The South Sydney Rabbitohs are throwing their support behind an Australian Defence Force (ADF) project, helping wounded, injured or sick servicemen and women with their rehabilitation once they are back on Australian soil.
Defence has been working with Sydney Theatre Company to develop a new Australian play called The Long Way Home as part of a recovery and rehabilitation program for Australian Defence Force members harmed in the line of duty.
Servicemen and women who have been wounded, injured or become ill in service will perform in The Long Way Home; a play that will reflect their personal experiences as well as the past decade of ADF operations.
“The past decade has seen the Australian Defence Force (ADF) involved in continuous, active war-like service,” said Chief of the Defence Force and Rabbitohs Member, General David Hurley.
“ADF personnel have been deployed around the world on diverse missions in dangerous and hazardous situations – often at risk to their own lives.
“Defence Force personnel are highly trained and disciplined with a world-class reputation. They demonstrate courage, integrity and professionalism, in what are often difficult and challenging circumstances.
“The Long Way Home presents an exciting opportunity to support the rehabilitation and recovery of ADF members who have been harmed in the line of duty.
Director General ADF Theatre Project, Brigadier Alison Creagh, said the play would provide audiences with a better understanding of the challenges ADF personnel face on operations and in their service careers.
“The Long Way Home will be a moving experience and will provide audiences with a deep insight into what it’s like on ADF operations,” Brigadier Creagh said.
“As we drawdown from Afghanistan and approach the centenary of World War I, The Long Way Home will showcase the courage and mateship the ADF is renowned for and will be an opportunity for Australians to pay tribute to our servicemen and women - both past and present - and reflect on the experience of war.”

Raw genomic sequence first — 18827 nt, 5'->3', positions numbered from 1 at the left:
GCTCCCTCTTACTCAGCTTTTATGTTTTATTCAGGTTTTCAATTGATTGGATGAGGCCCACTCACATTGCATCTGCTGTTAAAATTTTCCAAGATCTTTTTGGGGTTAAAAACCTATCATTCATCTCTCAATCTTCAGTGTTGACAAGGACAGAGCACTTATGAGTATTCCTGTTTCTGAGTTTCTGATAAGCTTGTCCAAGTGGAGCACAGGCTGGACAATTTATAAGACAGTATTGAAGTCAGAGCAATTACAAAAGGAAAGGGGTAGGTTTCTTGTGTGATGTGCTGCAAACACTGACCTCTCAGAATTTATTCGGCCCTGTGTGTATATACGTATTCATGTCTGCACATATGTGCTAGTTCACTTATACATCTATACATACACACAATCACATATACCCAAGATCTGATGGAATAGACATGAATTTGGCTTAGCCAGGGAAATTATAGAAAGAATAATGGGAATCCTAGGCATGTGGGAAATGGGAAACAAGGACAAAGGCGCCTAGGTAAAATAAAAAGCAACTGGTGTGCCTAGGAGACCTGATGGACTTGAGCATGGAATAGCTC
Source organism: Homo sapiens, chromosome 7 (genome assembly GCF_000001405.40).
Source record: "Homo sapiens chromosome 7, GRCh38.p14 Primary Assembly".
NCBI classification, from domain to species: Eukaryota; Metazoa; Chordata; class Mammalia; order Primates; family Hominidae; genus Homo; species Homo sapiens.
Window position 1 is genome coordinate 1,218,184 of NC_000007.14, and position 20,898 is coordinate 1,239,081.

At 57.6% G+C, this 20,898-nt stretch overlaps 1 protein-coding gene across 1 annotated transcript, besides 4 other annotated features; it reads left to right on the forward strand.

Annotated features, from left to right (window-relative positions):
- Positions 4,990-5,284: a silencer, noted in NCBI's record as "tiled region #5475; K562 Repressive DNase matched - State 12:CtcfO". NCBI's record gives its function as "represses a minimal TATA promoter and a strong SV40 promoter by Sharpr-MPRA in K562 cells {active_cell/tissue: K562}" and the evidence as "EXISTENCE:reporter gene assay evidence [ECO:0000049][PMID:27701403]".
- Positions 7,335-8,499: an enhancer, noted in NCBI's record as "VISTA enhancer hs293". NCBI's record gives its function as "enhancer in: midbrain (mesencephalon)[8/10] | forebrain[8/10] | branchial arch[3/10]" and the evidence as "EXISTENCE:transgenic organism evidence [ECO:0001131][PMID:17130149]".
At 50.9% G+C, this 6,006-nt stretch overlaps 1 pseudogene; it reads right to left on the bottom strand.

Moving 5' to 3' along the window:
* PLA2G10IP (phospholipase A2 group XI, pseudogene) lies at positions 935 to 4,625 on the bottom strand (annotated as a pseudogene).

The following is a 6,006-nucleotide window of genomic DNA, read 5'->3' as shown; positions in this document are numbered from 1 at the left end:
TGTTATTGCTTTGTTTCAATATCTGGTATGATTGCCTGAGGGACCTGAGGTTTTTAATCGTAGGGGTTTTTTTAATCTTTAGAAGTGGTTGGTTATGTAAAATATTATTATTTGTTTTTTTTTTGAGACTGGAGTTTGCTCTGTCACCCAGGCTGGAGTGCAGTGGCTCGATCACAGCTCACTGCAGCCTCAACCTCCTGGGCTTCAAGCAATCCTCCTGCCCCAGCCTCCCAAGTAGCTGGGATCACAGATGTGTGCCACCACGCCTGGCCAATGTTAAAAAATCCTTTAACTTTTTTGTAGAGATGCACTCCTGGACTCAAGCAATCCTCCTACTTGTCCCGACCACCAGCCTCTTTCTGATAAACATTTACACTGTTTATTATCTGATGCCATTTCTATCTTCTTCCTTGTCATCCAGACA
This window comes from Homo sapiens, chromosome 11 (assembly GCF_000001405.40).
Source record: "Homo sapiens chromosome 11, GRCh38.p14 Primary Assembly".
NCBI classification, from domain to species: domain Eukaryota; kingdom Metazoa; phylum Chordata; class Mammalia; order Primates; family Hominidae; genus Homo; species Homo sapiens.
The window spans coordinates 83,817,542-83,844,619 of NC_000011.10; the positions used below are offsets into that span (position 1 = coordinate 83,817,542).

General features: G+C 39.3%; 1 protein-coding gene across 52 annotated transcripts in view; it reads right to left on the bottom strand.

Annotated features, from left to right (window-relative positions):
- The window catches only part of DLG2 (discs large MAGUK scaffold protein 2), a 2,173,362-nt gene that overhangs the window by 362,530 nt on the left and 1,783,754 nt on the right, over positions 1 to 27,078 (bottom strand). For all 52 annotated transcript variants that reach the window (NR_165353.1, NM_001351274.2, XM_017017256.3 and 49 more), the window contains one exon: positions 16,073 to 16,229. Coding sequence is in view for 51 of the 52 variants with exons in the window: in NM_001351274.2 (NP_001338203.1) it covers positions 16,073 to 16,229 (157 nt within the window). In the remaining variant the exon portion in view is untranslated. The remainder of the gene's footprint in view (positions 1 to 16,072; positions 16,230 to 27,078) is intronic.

This unique rehabilitation project is sponsored by the Chief of the Defence Force and supported by patrons Corporal Ben Roberts-Smith, VC, MG and renowned Australian actor, Jack Thompson.
“Our soldiers, sailors and airmen put their lives on the line to ensure our way of life is protected,” said Corporal Roberts-Smith.
“This inspiring project is an opportunity for you to make a difference in the lives of these men and women.”
Mr Thompson added: “The play will tell the survival stories of many who have been harmed in the line of duty; and set them on a new journey for the future.”
British director Stephen Rayne and multi-award-winning Australian writer Daniel Keene have shaped a powerful piece of theatre, featuring military personnel recovering from physical and psychological injuries. These servicemen and women will perform alongside professional actors as part of a broader rehabilitation program that will assist their recovery. It will open a door on their lives while deployed on operations and illuminate the challenges of their return to everyday life.
As we approach the centenary of the beginning of The Great War, Australia and the world will pause and find their own ways to explore the impact of this war on their lives and minds. The Australian Defence Force has embarked on an historic endeavour with Sydney Theatre Company to present this major new work, taking the words and experiences of servicemen and women to create a unique, inspiring and unforgettable event.
The Long Way Home opened in Sydney on Friday 7 February and will tour to Darwin, Brisbane, Wollongong, Townsville, Canberra, Melbourne, Adelaide and Perth.
Tour dates and ticketing information is available on the Sydney Theatre Company’s website.
The Rabbitohs will also be assisting fundraising for The Long Way Home by donating a signed, player-worn jersey from this year’s ANZAC Day game to be played against the Brisbane Broncos in Brisbane on Friday 25 April. Details of the auction will be available in the coming weeks on www.rabbitohs.com.au.